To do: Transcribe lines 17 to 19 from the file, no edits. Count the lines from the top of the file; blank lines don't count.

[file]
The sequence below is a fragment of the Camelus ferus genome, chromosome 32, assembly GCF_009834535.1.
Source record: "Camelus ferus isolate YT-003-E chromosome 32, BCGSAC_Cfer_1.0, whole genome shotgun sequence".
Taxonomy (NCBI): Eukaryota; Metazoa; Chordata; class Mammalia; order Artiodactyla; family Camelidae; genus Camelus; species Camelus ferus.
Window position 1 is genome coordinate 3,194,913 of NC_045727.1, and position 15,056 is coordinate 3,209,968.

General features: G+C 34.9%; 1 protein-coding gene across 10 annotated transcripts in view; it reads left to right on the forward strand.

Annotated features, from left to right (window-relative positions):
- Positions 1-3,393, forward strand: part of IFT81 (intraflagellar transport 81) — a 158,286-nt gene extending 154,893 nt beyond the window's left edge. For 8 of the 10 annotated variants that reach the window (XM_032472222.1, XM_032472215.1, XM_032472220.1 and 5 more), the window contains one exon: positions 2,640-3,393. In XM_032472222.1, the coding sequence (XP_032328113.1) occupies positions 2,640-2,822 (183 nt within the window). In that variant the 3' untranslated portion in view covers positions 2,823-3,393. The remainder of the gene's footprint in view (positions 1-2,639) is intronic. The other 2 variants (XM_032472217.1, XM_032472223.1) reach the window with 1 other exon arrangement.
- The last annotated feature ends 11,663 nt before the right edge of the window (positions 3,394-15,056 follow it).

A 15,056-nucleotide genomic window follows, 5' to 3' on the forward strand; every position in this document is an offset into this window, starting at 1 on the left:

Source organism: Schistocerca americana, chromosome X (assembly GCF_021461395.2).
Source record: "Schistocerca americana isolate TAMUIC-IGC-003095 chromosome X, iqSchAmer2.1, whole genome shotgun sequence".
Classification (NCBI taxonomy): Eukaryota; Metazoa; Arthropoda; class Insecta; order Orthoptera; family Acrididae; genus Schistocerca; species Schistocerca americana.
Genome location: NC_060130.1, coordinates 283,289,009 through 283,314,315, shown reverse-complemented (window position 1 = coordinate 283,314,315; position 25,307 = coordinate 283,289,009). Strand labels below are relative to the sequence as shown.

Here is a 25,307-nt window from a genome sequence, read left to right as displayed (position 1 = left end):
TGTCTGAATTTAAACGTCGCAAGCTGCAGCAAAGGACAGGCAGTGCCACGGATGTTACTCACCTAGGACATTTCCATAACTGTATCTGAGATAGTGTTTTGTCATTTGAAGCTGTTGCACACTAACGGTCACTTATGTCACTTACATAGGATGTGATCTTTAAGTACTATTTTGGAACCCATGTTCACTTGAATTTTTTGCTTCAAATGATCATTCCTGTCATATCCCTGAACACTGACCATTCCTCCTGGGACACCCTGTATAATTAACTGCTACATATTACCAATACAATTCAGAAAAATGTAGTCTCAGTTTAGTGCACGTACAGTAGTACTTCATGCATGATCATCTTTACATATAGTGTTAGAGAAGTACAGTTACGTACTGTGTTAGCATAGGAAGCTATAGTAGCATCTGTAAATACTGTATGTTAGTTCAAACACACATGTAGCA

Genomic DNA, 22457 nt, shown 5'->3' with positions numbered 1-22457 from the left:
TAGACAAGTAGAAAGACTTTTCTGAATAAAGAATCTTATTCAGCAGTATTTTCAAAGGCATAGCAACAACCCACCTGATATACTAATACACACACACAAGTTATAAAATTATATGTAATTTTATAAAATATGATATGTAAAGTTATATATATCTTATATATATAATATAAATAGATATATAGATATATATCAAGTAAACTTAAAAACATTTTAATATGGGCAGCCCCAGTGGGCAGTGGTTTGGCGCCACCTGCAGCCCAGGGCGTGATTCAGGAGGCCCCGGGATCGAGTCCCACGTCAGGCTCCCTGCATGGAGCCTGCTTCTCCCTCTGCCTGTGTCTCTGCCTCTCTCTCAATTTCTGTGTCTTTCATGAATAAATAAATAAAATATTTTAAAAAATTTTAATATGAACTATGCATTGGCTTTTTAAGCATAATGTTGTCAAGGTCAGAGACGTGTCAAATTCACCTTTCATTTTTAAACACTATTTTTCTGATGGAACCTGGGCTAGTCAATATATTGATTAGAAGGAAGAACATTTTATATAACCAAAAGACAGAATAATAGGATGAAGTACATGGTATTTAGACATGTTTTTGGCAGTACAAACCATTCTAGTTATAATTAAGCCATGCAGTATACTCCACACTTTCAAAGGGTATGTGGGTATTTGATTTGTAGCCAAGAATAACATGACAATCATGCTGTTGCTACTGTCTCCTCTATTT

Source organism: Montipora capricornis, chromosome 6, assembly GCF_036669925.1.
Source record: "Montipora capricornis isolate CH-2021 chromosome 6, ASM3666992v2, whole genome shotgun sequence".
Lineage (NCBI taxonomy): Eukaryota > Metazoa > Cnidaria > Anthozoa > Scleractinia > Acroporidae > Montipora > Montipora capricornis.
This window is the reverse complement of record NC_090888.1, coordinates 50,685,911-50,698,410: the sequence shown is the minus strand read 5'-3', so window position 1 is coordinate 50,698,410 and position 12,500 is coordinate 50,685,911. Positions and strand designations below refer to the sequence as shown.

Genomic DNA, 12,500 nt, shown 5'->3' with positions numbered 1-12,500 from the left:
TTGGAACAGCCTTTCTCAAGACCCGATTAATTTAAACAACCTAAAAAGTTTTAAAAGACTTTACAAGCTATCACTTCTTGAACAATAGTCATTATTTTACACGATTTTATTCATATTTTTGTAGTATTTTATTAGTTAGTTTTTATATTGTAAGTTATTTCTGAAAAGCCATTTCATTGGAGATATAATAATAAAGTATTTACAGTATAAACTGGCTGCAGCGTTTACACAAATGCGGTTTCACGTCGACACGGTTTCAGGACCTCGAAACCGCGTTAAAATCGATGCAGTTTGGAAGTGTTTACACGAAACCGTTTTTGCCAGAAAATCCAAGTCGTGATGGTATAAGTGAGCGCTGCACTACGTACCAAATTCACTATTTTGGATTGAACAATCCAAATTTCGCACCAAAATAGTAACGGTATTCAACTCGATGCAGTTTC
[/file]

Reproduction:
TAGACAAGTAGAAAGACTTTTCTGAATAAAGAATCTTATTCAGCAGTATTTTCAAAGGCATAGCAACAACCCACCTGATATACTAATACACACACACAAGTTATAAAATTATATGTAATTTTATAAAATATGATATGTAAAGTTATATATATCTTATATATATAATATAAATAGATATATAGATATATATCAAGTAAACTTAAAAACATTTTAATATGGGCAGCCCCAGTGGGCAGTGGTTTGGCGCCACCTGCAGCCCAGGGCGTGATTCAGGAGGCCCCGGGATCGAGTCCCACGTCAGGCTCCCTGCATGGAGCCTGCTTCTCCCTCTGCCTGTGTCTCTGCCTCTCTCTCAATTTCTGTGTCTTTCATGAATAAATAAATAAAATATTTTAAAAAATTTTAATATGAACTATGCATTGGCTTTTTAAGCATAATGTTGTCAAGGTCAGAGACGTGTCAAATTCACCTTTCATTTTTAAACACTATTTTTCTGATGGAACCTGGGCTAGTCAATATATTGATTAGAAGGAAGAACATTTTATATAACCAAAAGACAGAATAATAGGATGAAGTACATGGTATTTAGACATGTTTTTGGCAGTACAAACCATTCTAGTTATAATTAAGCCATGCAGTATACTCCACACTTTCAAAGGGTATGTGGGTATTTGATTTGTAGCCAAGAATAACATGACAATCATGCTGTTGCTACTGTCTCCTCTATTT

Source organism: Montipora capricornis, chromosome 6, assembly GCF_036669925.1.
Source record: "Montipora capricornis isolate CH-2021 chromosome 6, ASM3666992v2, whole genome shotgun sequence".